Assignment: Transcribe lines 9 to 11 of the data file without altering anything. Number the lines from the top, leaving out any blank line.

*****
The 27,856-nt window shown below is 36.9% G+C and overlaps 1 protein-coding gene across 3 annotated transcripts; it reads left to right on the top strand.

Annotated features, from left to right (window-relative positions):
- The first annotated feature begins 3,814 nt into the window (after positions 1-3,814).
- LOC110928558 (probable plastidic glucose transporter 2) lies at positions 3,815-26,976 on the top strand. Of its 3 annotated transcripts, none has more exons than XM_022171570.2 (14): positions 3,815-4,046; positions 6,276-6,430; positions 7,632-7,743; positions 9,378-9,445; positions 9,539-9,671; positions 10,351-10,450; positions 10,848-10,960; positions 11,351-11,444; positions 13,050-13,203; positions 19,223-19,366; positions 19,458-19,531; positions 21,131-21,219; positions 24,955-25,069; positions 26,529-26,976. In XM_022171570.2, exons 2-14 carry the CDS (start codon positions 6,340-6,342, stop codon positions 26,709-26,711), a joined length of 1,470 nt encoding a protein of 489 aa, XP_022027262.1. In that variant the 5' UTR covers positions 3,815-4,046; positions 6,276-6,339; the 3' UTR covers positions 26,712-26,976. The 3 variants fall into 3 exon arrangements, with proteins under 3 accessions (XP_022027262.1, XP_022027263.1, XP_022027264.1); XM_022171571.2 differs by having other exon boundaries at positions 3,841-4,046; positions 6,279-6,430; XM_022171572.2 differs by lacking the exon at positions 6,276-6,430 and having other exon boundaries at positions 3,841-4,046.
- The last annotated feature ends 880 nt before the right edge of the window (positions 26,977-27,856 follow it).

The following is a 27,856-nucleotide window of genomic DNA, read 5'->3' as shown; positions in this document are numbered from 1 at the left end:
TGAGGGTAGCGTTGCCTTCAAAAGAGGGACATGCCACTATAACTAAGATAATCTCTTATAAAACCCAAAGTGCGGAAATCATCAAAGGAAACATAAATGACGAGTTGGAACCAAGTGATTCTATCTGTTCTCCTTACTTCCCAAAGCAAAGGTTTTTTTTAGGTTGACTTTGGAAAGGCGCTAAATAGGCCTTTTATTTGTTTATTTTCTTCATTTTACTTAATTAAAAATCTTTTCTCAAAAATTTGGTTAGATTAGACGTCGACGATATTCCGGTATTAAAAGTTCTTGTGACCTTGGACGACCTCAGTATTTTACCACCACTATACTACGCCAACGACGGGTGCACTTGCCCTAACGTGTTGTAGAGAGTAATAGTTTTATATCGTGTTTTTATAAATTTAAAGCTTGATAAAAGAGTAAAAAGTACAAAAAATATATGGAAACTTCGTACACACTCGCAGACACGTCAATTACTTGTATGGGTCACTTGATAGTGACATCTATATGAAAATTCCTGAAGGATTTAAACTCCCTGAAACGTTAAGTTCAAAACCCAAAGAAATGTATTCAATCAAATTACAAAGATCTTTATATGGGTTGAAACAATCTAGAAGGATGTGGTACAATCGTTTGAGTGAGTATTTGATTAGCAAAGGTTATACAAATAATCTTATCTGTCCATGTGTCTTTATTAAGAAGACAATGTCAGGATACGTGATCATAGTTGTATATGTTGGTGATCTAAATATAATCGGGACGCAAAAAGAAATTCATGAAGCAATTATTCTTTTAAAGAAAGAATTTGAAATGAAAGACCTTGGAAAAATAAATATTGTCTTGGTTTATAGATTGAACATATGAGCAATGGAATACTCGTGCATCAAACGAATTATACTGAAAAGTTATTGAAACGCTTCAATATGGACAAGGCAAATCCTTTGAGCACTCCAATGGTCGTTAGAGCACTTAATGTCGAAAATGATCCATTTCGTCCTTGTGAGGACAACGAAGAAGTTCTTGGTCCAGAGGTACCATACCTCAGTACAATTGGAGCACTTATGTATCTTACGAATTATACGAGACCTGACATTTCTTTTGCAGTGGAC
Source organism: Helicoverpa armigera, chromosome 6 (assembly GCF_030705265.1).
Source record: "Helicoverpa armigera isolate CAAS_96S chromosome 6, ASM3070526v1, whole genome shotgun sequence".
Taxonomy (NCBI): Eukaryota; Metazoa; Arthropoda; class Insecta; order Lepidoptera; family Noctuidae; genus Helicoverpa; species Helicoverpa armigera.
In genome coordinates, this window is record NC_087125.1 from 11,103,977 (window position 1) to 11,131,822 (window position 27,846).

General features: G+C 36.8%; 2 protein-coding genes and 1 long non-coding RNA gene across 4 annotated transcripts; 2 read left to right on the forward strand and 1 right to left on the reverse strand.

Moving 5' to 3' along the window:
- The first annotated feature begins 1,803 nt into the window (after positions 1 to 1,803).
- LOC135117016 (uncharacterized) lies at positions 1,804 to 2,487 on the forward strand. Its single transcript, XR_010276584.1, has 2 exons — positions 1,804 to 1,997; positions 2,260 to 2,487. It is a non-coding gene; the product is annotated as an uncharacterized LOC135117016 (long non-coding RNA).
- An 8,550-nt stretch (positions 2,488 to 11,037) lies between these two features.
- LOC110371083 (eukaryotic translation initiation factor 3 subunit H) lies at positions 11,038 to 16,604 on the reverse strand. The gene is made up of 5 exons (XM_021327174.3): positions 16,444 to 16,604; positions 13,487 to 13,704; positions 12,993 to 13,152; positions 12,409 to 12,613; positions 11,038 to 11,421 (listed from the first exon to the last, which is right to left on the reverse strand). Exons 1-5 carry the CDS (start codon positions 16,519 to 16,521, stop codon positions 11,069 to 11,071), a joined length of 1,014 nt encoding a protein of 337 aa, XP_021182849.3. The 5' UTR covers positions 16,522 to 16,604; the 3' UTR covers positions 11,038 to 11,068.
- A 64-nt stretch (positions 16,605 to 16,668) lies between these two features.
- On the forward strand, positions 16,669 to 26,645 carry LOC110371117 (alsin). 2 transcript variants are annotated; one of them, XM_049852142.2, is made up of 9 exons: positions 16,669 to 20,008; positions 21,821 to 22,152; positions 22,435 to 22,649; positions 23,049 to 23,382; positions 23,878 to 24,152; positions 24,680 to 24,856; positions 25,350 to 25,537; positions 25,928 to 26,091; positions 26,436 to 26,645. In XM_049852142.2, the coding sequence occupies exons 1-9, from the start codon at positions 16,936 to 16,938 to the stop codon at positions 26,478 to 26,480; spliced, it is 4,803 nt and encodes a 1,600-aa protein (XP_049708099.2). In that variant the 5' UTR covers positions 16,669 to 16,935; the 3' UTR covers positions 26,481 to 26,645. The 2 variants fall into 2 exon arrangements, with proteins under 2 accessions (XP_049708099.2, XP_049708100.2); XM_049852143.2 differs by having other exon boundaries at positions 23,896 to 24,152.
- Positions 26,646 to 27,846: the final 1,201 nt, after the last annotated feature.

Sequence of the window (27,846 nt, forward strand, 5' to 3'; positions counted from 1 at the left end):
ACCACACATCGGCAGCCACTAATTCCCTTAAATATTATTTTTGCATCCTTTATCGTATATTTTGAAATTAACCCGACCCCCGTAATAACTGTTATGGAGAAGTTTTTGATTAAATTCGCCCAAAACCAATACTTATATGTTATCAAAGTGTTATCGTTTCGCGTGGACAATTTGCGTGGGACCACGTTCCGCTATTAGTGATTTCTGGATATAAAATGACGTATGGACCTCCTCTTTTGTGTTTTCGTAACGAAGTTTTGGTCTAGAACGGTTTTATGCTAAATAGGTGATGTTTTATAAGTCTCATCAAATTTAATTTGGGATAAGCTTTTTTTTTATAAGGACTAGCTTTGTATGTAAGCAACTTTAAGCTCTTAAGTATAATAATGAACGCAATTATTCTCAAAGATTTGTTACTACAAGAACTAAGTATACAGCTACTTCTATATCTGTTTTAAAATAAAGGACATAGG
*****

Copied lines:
Source record: "Helicoverpa armigera isolate CAAS_96S chromosome 6, ASM3070526v1, whole genome shotgun sequence".
Taxonomy (NCBI): Eukaryota; Metazoa; Arthropoda; class Insecta; order Lepidoptera; family Noctuidae; genus Helicoverpa; species Helicoverpa armigera.
In genome coordinates, this window is record NC_087125.1 from 11,103,977 (window position 1) to 11,131,822 (window position 27,846).